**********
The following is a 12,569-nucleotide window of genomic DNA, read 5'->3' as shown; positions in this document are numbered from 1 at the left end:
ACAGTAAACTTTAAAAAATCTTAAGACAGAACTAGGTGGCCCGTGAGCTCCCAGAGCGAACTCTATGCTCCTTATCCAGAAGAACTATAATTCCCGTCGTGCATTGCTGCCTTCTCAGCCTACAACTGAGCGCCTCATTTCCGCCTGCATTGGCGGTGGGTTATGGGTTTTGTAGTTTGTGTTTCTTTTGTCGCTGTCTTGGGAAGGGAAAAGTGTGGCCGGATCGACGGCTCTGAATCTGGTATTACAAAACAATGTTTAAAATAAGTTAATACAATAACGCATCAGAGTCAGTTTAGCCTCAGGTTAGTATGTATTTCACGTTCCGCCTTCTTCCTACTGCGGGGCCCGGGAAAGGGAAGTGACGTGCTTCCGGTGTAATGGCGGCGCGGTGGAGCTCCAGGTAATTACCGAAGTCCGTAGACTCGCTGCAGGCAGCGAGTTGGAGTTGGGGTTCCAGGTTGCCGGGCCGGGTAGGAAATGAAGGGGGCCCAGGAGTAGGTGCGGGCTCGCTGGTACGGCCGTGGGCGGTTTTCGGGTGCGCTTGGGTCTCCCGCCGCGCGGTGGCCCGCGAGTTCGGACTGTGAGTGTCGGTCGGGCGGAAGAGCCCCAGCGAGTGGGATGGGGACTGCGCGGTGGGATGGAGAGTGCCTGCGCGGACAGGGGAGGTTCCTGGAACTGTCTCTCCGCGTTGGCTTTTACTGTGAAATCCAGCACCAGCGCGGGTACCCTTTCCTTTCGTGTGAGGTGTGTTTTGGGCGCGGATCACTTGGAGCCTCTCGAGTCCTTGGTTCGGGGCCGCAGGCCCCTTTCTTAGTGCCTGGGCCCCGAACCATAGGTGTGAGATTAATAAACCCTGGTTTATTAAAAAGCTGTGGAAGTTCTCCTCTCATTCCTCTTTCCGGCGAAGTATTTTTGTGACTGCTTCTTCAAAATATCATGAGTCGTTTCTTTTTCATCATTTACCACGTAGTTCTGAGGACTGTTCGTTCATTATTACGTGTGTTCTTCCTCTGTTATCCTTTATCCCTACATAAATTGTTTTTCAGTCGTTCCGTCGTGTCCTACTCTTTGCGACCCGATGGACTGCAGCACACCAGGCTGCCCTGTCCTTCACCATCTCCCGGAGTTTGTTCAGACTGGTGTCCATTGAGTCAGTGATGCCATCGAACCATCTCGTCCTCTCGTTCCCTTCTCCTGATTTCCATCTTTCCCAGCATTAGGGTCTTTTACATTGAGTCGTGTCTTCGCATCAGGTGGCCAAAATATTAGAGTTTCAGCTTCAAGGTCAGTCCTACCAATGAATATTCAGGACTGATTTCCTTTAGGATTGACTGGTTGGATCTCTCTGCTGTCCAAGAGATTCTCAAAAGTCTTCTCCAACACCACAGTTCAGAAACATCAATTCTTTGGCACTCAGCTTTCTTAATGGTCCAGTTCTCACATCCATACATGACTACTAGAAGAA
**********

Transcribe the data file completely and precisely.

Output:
The following is a 12,569-nucleotide window of genomic DNA, read 5'->3' as shown; positions in this document are numbered from 1 at the left end:
ACAGTAAACTTTAAAAAATCTTAAGACAGAACTAGGTGGCCCGTGAGCTCCCAGAGCGAACTCTATGCTCCTTATCCAGAAGAACTATAATTCCCGTCGTGCATTGCTGCCTTCTCAGCCTACAACTGAGCGCCTCATTTCCGCCTGCATTGGCGGTGGGTTATGGGTTTTGTAGTTTGTGTTTCTTTTGTCGCTGTCTTGGGAAGGGAAAAGTGTGGCCGGATCGACGGCTCTGAATCTGGTATTACAAAACAATGTTTAAAATAAGTTAATACAATAACGCATCAGAGTCAGTTTAGCCTCAGGTTAGTATGTATTTCACGTTCCGCCTTCTTCCTACTGCGGGGCCCGGGAAAGGGAAGTGACGTGCTTCCGGTGTAATGGCGGCGCGGTGGAGCTCCAGGTAATTACCGAAGTCCGTAGACTCGCTGCAGGCAGCGAGTTGGAGTTGGGGTTCCAGGTTGCCGGGCCGGGTAGGAAATGAAGGGGGCCCAGGAGTAGGTGCGGGCTCGCTGGTACGGCCGTGGGCGGTTTTCGGGTGCGCTTGGGTCTCCCGCCGCGCGGTGGCCCGCGAGTTCGGACTGTGAGTGTCGGTCGGGCGGAAGAGCCCCAGCGAGTGGGATGGGGACTGCGCGGTGGGATGGAGAGTGCCTGCGCGGACAGGGGAGGTTCCTGGAACTGTCTCTCCGCGTTGGCTTTTACTGTGAAATCCAGCACCAGCGCGGGTACCCTTTCCTTTCGTGTGAGGTGTGTTTTGGGCGCGGATCACTTGGAGCCTCTCGAGTCCTTGGTTCGGGGCCGCAGGCCCCTTTCTTAGTGCCTGGGCCCCGAACCATAGGTGTGAGATTAATAAACCCTGGTTTATTAAAAAGCTGTGGAAGTTCTCCTCTCATTCCTCTTTCCGGCGAAGTATTTTTGTGACTGCTTCTTCAAAATATCATGAGTCGTTTCTTTTTCATCATTTACCACGTAGTTCTGAGGACTGTTCGTTCATTATTACGTGTGTTCTTCCTCTGTTATCCTTTATCCCTACATAAATTGTTTTTCAGTCGTTCCGTCGTGTCCTACTCTTTGCGACCCGATGGACTGCAGCACACCAGGCTGCCCTGTCCTTCACCATCTCCCGGAGTTTGTTCAGACTGGTGTCCATTGAGTCAGTGATGCCATCGAACCATCTCGTCCTCTCGTTCCCTTCTCCTGATTTCCATCTTTCCCAGCATTAGGGTCTTTTACATTGAGTCGTGTCTTCGCATCAGGTGGCCAAAATATTAGAGTTTCAGCTTCAAGGTCAGTCCTACCAATGAATATTCAGGACTGATTTCCTTTAGGATTGACTGGTTGGATCTCTCTGCTGTCCAAGAGATTCTCAAAAGTCTTCTCCAACACCACAGTTCAGAAACATCAATTCTTTGGCACTCAGCTTTCTTAATGGTCCAGTTCTCACATCCATACATGACTACTAGAAGAA